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Mol Microbiol. 1995 Jul;17(2):367-77.

A cellulase/xylanase-negative mutant of Streptomyces lividans 1326 defective in cellobiose and xylobiose uptake is mutated in a gene encoding a protein homologous to ATP-binding proteins.

Author information

1
Centre de Recherche en Microbiologie Appliquée, Institut Armand-Frappier, Université du Québec, Ville de Laval, Canada.

Abstract

The uptake of monosaccharides (glucose and xylose) and disaccharides (cellobiose and xylobiose) was evaluated in the Streptomyces lividans mutant strain 10-164. The pleiotropic mutation had no effect on glucose uptake; however, the Vmax of xylose uptake was decreased 10-fold as compared to the wild-type strain, S. lividans 1326, and the transport system of cellobiose and xylobiose, the putative inducers of the cellulase and xylanase genes, was completely abolished resulting in a cellulase/xylanase-negative mutant. An accumulation of xylose and glucose in culture media was observed when the mutant was grown on xylobiose and cellobiose, respectively. Cell-associated beta-glucosidase and low levels of extracellular beta-glucosidase were detected in both strains. When gluconolactone, a beta-glucosidase inhibitor, was added to the medium there was no uptake of cellobiose or release of glucose by the mutant strain, whereas the uptake of cellobiose by the wild-type strain was not significantly affected. It is thus proposed that the active transport system for cellobiose and xylobiose is affected in mutant strain 10-164. Glucose and xylose production from disaccharide hydrolysis are due to beta-glucosidase and beta-xylosidase activities, which sustain the growth of the mutant strain. Clones complementing the mutation were isolated from a gene bank constructed using mutant strain 10-164. The msiK gene codes for MsiK, a 40 kDa multiple sugar import protein, which belongs to the family of ATP-binding proteins. The mutation is located in the B site which is responsible for ATP binding. This protein probably provides energy to the xylose and disaccharide transport system as a result of the hydrolysis of ATP.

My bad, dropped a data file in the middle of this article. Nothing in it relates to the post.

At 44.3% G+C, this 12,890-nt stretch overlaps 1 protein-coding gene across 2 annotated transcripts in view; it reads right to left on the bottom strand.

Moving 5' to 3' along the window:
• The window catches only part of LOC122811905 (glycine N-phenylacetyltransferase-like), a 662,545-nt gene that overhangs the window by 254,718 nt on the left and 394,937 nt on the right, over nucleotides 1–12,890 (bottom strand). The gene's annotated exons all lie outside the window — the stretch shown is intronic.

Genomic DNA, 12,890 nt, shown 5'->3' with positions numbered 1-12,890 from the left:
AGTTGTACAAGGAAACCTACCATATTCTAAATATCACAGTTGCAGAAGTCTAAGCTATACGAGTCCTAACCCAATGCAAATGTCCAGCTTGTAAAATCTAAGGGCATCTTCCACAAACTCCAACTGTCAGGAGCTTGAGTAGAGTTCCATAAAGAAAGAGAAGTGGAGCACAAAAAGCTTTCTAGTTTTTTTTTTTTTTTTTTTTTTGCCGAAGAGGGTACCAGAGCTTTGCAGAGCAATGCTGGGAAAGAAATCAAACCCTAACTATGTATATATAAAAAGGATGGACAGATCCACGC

[Indexed for MEDLINE]

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